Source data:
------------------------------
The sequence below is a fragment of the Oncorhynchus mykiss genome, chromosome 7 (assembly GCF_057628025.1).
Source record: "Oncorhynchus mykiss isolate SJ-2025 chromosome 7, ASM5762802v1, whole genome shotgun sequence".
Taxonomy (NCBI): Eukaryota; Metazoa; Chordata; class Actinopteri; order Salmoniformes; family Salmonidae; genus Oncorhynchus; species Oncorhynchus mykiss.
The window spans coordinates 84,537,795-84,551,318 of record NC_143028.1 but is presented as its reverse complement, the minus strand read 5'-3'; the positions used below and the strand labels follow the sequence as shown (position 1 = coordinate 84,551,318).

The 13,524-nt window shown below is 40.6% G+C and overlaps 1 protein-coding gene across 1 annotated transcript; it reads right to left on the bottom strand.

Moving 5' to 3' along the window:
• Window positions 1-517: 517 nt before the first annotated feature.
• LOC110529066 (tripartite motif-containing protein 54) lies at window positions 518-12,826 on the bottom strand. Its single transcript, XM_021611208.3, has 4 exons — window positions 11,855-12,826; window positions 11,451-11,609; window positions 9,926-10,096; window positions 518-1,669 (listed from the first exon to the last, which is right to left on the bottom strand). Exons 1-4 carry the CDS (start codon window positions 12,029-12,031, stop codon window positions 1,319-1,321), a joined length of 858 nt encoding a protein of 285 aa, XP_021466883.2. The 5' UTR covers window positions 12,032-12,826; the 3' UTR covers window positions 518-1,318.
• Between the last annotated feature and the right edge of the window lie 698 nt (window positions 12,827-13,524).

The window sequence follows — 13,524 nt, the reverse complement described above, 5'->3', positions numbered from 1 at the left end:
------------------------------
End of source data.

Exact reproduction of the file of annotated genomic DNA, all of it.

The sequence below is a fragment of the Oncorhynchus mykiss genome, chromosome 7 (assembly GCF_057628025.1).
Source record: "Oncorhynchus mykiss isolate SJ-2025 chromosome 7, ASM5762802v1, whole genome shotgun sequence".
Taxonomy (NCBI): Eukaryota; Metazoa; Chordata; class Actinopteri; order Salmoniformes; family Salmonidae; genus Oncorhynchus; species Oncorhynchus mykiss.
The window spans coordinates 84,537,795-84,551,318 of record NC_143028.1 but is presented as its reverse complement, the minus strand read 5'-3'; the positions used below and the strand labels follow the sequence as shown (position 1 = coordinate 84,551,318).

The 13,524-nt window shown below is 40.6% G+C and overlaps 1 protein-coding gene across 1 annotated transcript; it reads right to left on the bottom strand.

Moving 5' to 3' along the window:
• Window positions 1-517: 517 nt before the first annotated feature.
• LOC110529066 (tripartite motif-containing protein 54) lies at window positions 518-12,826 on the bottom strand. Its single transcript, XM_021611208.3, has 4 exons — window positions 11,855-12,826; window positions 11,451-11,609; window positions 9,926-10,096; window positions 518-1,669 (listed from the first exon to the last, which is right to left on the bottom strand). Exons 1-4 carry the CDS (start codon window positions 12,029-12,031, stop codon window positions 1,319-1,321), a joined length of 858 nt encoding a protein of 285 aa, XP_021466883.2. The 5' UTR covers window positions 12,032-12,826; the 3' UTR covers window positions 518-1,318.
• Between the last annotated feature and the right edge of the window lie 698 nt (window positions 12,827-13,524).

The window sequence follows — 13,524 nt, the reverse complement described above, 5'->3', positions numbered from 1 at the left end: